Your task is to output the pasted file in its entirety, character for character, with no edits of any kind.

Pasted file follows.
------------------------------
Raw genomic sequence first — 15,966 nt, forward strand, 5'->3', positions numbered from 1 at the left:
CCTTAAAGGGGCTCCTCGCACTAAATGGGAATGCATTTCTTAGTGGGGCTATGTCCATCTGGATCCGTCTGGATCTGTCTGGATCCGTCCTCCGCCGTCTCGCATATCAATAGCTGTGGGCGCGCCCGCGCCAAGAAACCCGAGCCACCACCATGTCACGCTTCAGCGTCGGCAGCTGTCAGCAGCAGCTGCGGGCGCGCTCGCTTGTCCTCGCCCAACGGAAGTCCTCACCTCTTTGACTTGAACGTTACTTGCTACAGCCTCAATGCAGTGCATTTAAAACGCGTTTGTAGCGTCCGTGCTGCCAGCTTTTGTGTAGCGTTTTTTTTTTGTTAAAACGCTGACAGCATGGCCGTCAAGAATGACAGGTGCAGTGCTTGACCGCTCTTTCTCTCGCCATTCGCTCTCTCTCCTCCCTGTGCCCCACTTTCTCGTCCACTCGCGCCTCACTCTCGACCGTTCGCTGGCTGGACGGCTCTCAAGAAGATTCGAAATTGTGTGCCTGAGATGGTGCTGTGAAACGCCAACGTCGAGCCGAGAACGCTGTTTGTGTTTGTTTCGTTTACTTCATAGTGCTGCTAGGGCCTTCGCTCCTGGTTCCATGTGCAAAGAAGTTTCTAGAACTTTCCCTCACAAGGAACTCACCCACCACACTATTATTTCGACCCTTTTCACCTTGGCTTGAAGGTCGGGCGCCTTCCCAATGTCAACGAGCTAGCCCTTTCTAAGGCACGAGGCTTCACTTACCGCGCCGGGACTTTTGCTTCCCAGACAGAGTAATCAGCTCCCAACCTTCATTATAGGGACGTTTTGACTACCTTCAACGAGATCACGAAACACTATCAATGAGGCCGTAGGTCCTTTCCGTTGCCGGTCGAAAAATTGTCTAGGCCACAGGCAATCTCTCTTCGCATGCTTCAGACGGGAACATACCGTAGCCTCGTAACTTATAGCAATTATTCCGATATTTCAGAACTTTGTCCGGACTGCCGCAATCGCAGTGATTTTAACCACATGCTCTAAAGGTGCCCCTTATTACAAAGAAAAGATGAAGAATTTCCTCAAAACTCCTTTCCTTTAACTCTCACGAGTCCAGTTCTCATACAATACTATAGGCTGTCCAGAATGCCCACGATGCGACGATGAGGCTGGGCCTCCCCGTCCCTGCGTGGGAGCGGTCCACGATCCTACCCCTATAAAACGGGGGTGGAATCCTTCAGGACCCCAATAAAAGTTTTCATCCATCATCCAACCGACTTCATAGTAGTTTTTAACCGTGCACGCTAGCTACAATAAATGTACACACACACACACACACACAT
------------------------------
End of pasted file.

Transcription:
Raw genomic sequence first — 15,966 nt, forward strand, 5'->3', positions numbered from 1 at the left:
CCTTAAAGGGGCTCCTCGCACTAAATGGGAATGCATTTCTTAGTGGGGCTATGTCCATCTGGATCCGTCTGGATCTGTCTGGATCCGTCCTCCGCCGTCTCGCATATCAATAGCTGTGGGCGCGCCCGCGCCAAGAAACCCGAGCCACCACCATGTCACGCTTCAGCGTCGGCAGCTGTCAGCAGCAGCTGCGGGCGCGCTCGCTTGTCCTCGCCCAACGGAAGTCCTCACCTCTTTGACTTGAACGTTACTTGCTACAGCCTCAATGCAGTGCATTTAAAACGCGTTTGTAGCGTCCGTGCTGCCAGCTTTTGTGTAGCGTTTTTTTTTTGTTAAAACGCTGACAGCATGGCCGTCAAGAATGACAGGTGCAGTGCTTGACCGCTCTTTCTCTCGCCATTCGCTCTCTCTCCTCCCTGTGCCCCACTTTCTCGTCCACTCGCGCCTCACTCTCGACCGTTCGCTGGCTGGACGGCTCTCAAGAAGATTCGAAATTGTGTGCCTGAGATGGTGCTGTGAAACGCCAACGTCGAGCCGAGAACGCTGTTTGTGTTTGTTTCGTTTACTTCATAGTGCTGCTAGGGCCTTCGCTCCTGGTTCCATGTGCAAAGAAGTTTCTAGAACTTTCCCTCACAAGGAACTCACCCACCACACTATTATTTCGACCCTTTTCACCTTGGCTTGAAGGTCGGGCGCCTTCCCAATGTCAACGAGCTAGCCCTTTCTAAGGCACGAGGCTTCACTTACCGCGCCGGGACTTTTGCTTCCCAGACAGAGTAATCAGCTCCCAACCTTCATTATAGGGACGTTTTGACTACCTTCAACGAGATCACGAAACACTATCAATGAGGCCGTAGGTCCTTTCCGTTGCCGGTCGAAAAATTGTCTAGGCCACAGGCAATCTCTCTTCGCATGCTTCAGACGGGAACATACCGTAGCCTCGTAACTTATAGCAATTATTCCGATATTTCAGAACTTTGTCCGGACTGCCGCAATCGCAGTGATTTTAACCACATGCTCTAAAGGTGCCCCTTATTACAAAGAAAAGATGAAGAATTTCCTCAAAACTCCTTTCCTTTAACTCTCACGAGTCCAGTTCTCATACAATACTATAGGCTGTCCAGAATGCCCACGATGCGACGATGAGGCTGGGCCTCCCCGTCCCTGCGTGGGAGCGGTCCACGATCCTACCCCTATAAAACGGGGGTGGAATCCTTCAGGACCCCAATAAAAGTTTTCATCCATCATCCAACCGACTTCATAGTAGTTTTTAACCGTGCACGCTAGCTACAATAAATGTACACACACACACACACACACAT